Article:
As you can tell Batman goes through a gauntlet full of villains, each with an updated design. Rocksteady took their chance playing in a sandbox and created brand new designs for each character that respected their past looks. Along side it’s great game design, voice acting from veterans of the animated series, story, and graphics, the redesigns of the characters were magnificent and made perfect sense in their respective world.
Granted his nightmare sequences are fan-fucking-tastic his new look is just as great between his tattered rags of an out
Bane was a monstrous force of muscle, who you had to take out with the bat-mobile. Main villain Joker looked akin to his animated series while sporting an older sickly design. Harley Quinn was not much of a difference either, now she just wore a nurses outfit. Rocksteady made Killer Croc more monster than man in his appearance, which happens to be my favorite look for him, with no other design being this good. Another villains design that should’ve carried to Batman’s other media would be Scarecrows.
fit and syringes for fingers his look itself is fear inducing. Zsasz looks like… Zsasz. Finally Poison Ivy, who is a sexy half-naked plant villain, so not much has changed. Only a few villains are showcased in Arkham Asylum but each show how well Rocksteady and team knew these characters with each fight you have feeling unique towards the character. Luckily they didn’t stop with just these villains, throughout the Asylum you’ll find hints and bio’s about other characters that aren’t in the game, but or detailed enough that it’s worth reading/listening too.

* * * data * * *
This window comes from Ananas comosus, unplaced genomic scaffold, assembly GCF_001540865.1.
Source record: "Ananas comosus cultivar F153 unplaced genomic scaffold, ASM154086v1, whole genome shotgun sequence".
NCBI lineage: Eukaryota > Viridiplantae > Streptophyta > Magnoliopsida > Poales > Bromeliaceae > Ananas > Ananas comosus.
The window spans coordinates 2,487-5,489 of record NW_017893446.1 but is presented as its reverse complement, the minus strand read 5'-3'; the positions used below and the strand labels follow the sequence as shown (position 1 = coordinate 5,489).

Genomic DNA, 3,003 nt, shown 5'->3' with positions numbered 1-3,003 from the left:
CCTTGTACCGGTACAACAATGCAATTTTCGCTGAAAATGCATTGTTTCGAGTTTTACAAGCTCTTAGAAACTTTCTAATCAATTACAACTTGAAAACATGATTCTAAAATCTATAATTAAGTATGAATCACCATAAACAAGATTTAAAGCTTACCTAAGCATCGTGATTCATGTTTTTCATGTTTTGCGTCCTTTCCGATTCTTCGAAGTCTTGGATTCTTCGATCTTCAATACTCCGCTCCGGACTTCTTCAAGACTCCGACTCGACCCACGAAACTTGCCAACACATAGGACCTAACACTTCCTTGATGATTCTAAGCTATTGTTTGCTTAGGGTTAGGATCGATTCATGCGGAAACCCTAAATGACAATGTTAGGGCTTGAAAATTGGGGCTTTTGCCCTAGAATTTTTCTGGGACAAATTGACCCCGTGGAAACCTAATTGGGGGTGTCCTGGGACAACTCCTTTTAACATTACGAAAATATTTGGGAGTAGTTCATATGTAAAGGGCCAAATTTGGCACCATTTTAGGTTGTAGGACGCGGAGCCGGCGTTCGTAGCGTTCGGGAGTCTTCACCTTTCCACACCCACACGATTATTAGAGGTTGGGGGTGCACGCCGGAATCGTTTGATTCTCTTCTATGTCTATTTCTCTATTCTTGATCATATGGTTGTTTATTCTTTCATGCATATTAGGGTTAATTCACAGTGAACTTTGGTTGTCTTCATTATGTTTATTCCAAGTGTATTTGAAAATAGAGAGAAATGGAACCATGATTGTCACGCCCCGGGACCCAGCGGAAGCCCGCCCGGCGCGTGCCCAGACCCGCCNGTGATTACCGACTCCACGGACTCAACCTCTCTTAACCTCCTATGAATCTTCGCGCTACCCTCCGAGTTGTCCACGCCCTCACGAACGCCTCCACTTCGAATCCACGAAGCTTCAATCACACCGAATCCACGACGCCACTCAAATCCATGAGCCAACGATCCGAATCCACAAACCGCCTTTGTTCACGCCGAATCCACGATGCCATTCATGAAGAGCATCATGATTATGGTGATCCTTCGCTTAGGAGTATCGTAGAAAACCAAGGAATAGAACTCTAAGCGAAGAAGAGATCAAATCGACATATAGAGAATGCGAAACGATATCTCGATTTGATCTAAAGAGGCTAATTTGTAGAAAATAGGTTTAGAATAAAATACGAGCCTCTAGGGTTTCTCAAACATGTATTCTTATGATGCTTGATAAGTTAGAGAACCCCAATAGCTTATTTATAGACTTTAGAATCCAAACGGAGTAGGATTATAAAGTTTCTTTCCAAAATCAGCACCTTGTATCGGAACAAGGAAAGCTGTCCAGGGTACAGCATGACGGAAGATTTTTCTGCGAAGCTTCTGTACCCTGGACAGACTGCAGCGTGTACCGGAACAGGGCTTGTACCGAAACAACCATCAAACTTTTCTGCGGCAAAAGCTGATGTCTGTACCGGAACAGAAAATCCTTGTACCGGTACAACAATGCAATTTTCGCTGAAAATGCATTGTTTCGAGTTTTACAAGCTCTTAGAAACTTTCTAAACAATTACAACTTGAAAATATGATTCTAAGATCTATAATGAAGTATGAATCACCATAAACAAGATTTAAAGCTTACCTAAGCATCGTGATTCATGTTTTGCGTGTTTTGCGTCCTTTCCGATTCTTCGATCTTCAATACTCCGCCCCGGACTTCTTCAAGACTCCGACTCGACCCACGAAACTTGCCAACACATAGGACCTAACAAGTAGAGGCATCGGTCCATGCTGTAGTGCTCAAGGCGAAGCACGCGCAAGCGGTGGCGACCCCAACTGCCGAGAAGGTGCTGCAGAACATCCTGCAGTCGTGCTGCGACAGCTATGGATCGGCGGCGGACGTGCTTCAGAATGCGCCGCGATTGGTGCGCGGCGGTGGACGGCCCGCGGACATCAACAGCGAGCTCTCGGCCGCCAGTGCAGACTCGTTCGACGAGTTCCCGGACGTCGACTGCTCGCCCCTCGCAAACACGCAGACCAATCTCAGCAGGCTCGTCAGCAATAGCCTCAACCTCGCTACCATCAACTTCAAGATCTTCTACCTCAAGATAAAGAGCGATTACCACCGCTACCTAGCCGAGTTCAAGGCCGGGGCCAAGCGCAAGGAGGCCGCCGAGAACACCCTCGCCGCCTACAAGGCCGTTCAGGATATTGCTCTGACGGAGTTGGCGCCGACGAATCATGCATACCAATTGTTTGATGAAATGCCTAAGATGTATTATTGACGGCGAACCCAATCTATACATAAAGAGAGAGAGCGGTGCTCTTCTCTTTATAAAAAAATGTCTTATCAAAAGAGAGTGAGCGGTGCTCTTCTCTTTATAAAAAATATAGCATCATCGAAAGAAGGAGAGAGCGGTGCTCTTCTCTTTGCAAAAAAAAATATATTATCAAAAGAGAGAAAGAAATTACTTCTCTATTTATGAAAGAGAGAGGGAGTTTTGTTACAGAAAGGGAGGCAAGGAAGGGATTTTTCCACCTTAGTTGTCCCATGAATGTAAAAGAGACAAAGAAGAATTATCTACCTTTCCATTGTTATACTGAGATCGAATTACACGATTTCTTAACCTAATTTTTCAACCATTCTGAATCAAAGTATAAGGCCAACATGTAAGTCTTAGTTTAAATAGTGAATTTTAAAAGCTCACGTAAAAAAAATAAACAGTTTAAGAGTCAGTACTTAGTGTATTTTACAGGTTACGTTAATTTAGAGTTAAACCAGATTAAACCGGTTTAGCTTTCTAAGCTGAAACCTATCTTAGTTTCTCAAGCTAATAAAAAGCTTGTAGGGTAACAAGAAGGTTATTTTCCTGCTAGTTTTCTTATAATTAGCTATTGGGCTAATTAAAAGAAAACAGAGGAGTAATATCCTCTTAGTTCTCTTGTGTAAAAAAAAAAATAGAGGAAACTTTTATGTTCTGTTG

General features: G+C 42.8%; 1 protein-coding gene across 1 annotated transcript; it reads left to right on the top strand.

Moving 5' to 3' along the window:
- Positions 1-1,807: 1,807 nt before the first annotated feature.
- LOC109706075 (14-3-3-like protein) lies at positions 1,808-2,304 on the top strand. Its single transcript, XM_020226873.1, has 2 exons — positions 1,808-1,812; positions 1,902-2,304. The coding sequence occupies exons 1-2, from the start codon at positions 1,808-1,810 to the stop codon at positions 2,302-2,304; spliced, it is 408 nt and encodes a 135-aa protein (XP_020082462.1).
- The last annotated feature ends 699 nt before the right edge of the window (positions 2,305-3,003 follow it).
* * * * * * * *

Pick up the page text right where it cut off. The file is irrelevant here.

It helps that Rocksteady had Carlos D’anda do the concept art and character bio pictures. Hell, I would highly suggest looking up the concept art by Carlos D’anda because it is bat-tastic!
Makes You Feel Like Batman
I absolutely love when I see kids wearing shirts that say, “When I grow up I wanna be Batman.” Or anything to that degree. Why you ask? Because to me it’s essentially saying they want their parents killed, to train for years, be lonely, and get injured constantly. Yes, I know that’s not what it means, but it’s still hilarious to think about. Point being; Arkham Asylum makes you feel like Batman without having your parents killed or the years of lonesomeness and training. Granted the “makes you feel like…” has become a meme in the recent years, it fits perfectly for this game.